# Dumb question (time travel)

1. Oct 24, 2008

### 39ster

If we have two balls, a red and blue ball, and the red ball passes the blue ball at 99.9% the speed of light, would "time" for the red ball pass slower than it does for the blue ball? If it does, and if speed is just relative, couldn't we say the blue ball is passing the red ball at 99.9% the speed of light, but just in the opposite direction? Wouldn't this cause the blue ball and red ball to age at exactly the same speed and make "time travel" impossible?

2. Oct 24, 2008

### Fredrik

Staff Emeritus
Yes, yes and no. I assume that what you have in mind when you say "time travel" is just the lame kind where you travel very fast for a while, and when you stop, a lot more time has passed on Earth.

The red and blue balls are both correct when they think "right now, the other ball is aging at 60% of my aging rate". This is not a contradiction. The reason has to do with the fact that "now" refers to a different set of events in different coordinate systems, and these balls aren't using the same coordinate system.

The attempt to prove that this is a contradiction is called the "twin paradox", but it really is nothing more than a mistake in a calculation. If you're interested, check out e.g. #3 and #142 in this thread.

3. Oct 24, 2008

### 39ster

Hmmm, i'm not sure if i get it or not. Can you verify? Is the time only different for an object that is accelerating, rather than just having a higher velocity? (as in, does the object only experience this slow down of time during the period that it's speed increases from 60Km/h to 100Km/h, and once it's speed has reached 100Km/h, and it doesnt increase any further, would their time rate be the same?). Because that's the only difference i can see. Once the velocity of the red ball stops increasing, they would be identical..?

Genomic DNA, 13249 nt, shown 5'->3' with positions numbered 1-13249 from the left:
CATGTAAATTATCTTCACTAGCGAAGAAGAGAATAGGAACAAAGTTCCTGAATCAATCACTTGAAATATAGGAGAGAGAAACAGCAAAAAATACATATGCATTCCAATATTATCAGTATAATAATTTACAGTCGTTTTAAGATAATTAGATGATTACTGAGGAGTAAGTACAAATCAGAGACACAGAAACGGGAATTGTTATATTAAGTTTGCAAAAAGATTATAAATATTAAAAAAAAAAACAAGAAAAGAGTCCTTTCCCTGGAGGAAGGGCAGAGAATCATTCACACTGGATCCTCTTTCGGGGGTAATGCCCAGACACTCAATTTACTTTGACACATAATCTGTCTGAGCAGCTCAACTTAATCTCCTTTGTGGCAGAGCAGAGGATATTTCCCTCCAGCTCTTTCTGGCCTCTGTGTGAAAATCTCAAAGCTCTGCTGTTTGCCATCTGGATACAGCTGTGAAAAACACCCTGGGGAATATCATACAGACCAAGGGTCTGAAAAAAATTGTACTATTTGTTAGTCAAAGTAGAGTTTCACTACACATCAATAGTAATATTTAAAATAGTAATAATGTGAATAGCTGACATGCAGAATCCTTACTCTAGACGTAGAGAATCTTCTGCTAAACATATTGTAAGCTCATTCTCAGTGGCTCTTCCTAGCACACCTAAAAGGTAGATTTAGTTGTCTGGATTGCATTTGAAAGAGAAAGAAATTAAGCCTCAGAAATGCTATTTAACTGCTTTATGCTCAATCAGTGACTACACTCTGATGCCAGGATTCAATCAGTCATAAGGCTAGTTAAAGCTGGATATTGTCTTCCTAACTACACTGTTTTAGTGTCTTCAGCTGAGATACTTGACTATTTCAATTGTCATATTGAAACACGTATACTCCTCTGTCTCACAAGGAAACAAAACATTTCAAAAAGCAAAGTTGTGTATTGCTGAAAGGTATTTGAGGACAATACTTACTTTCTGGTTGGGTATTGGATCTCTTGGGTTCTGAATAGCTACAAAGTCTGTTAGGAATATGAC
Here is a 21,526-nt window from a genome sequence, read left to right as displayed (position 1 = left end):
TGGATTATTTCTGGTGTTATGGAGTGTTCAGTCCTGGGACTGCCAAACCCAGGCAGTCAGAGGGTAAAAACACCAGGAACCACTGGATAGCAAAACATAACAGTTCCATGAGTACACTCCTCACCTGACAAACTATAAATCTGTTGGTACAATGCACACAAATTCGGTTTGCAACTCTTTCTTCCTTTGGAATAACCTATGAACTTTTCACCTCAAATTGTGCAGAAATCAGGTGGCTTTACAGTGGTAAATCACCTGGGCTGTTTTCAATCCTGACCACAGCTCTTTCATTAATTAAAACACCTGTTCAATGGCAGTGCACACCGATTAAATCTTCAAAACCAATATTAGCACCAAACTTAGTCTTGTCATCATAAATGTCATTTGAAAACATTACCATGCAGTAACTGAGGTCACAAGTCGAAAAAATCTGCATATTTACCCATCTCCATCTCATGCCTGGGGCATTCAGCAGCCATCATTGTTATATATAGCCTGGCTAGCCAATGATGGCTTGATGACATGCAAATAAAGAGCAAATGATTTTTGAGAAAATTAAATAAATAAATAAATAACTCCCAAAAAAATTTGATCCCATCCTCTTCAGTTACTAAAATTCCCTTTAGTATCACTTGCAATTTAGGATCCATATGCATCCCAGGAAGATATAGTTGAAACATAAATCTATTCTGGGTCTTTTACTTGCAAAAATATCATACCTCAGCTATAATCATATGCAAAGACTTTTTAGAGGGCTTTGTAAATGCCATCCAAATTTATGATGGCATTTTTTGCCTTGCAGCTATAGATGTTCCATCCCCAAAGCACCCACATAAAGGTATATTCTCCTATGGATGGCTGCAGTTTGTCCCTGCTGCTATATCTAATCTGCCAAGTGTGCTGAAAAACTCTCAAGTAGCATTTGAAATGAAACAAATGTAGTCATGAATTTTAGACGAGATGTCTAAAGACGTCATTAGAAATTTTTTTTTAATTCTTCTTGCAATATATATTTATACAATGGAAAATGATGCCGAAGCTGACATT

4. Oct 24, 2008

### JesseM

If both are moving at constant velocity relative to one another, both measure the other one to be aging more slowly, in their own coordinate system (their own rest frame). Each one's own coordinate system is defined in terms of measurements on rulers and synchronized clocks at rest relative to themselves (note that in relativity the meaning of 'synchronized' is relative to one's coordinate system too, clocks that are synchronized in their own rest frame will be out-of-sync in a different frame--see here and here). For an illustration of how each system can measure clocks in the other system to be slowed down without this leading to any disagreements about what any pair of clocks read at the moment they pass next to one another, take a look at the example I wrote up on this thread.

5. Oct 25, 2008

### 39ster

I was wondering about a certain situation and i'm not sure if it has anything to do with time dilation. Let's say that i have a device that could slow down the time for everything around me, but time for me passes at normal speed. If i were to walk from one point to another, everyone around me would see me walk much faster than i actually am, and from their view, i would get to my destination much faster. To them it would look like i was in fast forward. Would that effect be time dilation?

6. Oct 25, 2008

### George Jones

Staff Emeritus
You have to pin down the science underlying the scenario. Stating "I have a device" does not do this. I could state "I have a device that makes miniaturizes objects." This might make for a good movie or novel (Fantastic Voyage), but that doesn't mean that there is real science behind the statement.

This forum discusses real science.